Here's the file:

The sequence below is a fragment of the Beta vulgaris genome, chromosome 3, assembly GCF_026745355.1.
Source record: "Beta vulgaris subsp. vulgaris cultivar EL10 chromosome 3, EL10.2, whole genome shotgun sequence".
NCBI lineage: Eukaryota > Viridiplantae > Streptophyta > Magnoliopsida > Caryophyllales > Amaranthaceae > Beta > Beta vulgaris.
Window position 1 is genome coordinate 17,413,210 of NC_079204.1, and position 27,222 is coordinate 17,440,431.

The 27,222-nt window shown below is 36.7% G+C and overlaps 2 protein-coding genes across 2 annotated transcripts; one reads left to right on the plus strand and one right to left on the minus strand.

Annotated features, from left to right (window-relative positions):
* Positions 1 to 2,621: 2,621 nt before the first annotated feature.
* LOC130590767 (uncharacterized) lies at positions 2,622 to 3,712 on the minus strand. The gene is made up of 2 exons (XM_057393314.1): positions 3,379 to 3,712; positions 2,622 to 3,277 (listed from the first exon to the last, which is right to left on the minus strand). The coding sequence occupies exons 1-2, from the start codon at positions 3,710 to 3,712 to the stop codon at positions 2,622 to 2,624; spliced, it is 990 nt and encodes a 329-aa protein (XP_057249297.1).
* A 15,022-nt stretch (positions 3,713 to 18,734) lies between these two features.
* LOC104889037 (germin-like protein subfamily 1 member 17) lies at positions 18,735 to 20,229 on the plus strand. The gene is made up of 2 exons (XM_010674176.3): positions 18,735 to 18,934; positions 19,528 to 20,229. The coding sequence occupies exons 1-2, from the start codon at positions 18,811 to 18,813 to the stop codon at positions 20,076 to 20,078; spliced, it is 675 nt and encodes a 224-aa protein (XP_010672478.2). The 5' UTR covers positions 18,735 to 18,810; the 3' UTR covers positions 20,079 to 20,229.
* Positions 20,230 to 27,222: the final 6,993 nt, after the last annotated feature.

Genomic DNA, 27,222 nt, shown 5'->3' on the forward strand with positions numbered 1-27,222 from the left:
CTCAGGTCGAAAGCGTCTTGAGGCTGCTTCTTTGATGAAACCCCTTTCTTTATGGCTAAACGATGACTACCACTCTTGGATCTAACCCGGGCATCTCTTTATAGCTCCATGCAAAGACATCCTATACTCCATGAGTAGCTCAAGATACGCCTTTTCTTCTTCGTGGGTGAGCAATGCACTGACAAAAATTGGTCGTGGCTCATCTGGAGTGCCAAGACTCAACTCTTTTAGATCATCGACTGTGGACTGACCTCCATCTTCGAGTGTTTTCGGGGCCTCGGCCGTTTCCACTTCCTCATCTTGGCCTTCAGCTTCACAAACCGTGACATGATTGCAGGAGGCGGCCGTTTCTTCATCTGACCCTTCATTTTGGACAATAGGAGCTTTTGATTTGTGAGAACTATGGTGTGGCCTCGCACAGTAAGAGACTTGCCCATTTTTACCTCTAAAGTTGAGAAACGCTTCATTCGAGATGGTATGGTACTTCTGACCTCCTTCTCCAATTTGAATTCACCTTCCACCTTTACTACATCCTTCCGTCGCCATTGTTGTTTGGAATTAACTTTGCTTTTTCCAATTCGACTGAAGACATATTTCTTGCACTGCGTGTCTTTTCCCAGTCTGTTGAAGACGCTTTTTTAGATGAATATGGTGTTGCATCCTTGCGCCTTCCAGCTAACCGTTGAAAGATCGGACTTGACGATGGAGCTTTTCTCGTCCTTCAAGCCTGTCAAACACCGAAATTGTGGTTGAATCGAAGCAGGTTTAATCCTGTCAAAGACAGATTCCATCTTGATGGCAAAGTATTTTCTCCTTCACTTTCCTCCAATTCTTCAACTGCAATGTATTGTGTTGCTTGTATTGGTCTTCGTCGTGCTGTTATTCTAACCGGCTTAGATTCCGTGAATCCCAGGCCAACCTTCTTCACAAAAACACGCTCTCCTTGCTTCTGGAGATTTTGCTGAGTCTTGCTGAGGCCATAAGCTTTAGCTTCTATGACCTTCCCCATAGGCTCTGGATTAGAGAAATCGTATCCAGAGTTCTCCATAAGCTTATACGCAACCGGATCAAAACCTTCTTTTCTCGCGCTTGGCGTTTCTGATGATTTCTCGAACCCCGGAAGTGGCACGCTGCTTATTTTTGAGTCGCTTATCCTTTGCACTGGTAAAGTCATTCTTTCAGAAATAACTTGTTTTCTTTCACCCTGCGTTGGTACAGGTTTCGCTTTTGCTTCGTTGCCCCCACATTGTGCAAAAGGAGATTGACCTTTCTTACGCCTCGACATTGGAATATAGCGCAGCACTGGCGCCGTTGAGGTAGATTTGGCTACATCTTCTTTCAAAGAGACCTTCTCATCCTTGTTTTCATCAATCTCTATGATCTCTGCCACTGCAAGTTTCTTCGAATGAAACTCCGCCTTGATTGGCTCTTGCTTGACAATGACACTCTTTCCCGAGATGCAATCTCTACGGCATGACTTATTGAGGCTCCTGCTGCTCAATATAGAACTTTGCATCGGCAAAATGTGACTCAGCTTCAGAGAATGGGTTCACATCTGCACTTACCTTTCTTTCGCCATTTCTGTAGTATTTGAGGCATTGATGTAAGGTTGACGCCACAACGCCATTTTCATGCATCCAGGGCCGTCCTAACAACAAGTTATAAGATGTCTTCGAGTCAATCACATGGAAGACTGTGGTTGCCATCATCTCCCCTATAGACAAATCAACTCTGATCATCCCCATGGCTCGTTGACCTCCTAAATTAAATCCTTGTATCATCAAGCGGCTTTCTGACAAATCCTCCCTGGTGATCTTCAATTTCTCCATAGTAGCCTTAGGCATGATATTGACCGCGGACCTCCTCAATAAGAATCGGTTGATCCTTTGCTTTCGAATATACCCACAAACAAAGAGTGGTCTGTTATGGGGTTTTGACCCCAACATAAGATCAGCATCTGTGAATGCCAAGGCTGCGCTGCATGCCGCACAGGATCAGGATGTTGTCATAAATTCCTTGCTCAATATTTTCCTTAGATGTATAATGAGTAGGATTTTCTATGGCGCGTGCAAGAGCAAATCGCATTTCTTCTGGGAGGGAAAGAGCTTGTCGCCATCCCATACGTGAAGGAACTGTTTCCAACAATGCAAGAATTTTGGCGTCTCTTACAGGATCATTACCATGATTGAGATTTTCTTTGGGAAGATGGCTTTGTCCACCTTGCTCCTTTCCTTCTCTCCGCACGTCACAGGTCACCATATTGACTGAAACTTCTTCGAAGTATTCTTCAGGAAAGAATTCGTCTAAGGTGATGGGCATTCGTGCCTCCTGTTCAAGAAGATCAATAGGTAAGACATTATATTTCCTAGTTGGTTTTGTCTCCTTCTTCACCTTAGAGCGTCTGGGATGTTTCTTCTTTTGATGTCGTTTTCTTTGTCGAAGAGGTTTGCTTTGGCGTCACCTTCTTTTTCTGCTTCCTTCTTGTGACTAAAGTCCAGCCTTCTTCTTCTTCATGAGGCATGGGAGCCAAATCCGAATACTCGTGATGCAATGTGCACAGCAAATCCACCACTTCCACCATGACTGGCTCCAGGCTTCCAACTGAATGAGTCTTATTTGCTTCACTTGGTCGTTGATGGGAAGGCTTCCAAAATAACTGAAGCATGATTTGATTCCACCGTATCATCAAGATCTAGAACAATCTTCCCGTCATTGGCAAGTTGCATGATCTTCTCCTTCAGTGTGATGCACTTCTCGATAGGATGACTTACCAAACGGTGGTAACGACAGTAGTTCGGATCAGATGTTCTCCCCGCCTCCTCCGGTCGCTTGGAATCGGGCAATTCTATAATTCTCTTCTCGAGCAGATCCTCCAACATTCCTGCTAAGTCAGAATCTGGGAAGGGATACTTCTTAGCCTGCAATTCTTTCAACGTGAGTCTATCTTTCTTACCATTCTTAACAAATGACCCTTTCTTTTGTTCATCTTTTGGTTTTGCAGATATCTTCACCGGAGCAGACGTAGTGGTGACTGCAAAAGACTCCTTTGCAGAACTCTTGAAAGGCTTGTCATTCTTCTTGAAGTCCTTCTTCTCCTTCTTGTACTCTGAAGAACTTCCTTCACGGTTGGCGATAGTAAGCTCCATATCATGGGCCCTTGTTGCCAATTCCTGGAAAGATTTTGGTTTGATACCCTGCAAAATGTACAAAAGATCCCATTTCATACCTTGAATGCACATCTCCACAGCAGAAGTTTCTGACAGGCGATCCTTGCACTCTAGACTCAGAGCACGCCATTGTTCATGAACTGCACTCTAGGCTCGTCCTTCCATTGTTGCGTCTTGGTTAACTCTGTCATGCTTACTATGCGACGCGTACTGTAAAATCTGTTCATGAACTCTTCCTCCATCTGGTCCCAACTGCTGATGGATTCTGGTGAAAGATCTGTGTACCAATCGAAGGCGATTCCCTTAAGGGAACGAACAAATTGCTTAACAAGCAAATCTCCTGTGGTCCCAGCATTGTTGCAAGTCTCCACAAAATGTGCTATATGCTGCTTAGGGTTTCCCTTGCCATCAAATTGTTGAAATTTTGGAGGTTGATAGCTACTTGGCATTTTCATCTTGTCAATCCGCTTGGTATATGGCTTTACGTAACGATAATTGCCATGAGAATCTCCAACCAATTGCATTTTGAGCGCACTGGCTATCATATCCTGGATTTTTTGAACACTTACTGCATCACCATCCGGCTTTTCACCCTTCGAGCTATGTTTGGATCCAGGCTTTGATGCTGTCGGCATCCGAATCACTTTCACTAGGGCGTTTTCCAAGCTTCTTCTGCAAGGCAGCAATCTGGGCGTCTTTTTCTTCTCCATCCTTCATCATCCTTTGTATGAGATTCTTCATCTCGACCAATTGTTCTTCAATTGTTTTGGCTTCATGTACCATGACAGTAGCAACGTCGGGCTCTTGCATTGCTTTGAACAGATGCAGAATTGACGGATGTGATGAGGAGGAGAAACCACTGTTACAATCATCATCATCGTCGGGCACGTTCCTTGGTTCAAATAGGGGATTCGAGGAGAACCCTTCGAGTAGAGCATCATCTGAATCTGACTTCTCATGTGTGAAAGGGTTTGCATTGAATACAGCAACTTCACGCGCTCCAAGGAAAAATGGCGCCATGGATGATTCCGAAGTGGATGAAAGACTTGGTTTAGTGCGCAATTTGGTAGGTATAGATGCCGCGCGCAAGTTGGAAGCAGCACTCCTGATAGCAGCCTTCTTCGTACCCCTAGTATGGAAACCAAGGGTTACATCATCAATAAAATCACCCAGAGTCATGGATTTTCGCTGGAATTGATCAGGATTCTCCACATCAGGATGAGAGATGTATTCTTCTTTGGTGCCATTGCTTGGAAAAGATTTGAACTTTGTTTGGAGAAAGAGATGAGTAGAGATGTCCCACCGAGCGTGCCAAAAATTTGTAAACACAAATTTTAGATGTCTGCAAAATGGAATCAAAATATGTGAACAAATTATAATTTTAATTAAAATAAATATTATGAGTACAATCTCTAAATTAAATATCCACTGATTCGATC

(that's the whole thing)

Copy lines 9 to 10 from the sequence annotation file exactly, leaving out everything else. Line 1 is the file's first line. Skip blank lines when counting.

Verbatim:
* A 15,022-nt stretch (positions 3,713 to 18,734) lies between these two features.
* LOC104889037 (germin-like protein subfamily 1 member 17) lies at positions 18,735 to 20,229 on the plus strand. The gene is made up of 2 exons (XM_010674176.3): positions 18,735 to 18,934; positions 19,528 to 20,229. The coding sequence occupies exons 1-2, from the start codon at positions 18,811 to 18,813 to the stop codon at positions 20,076 to 20,078; spliced, it is 675 nt and encodes a 224-aa protein (XP_010672478.2). The 5' UTR covers positions 18,735 to 18,810; the 3' UTR covers positions 20,079 to 20,229.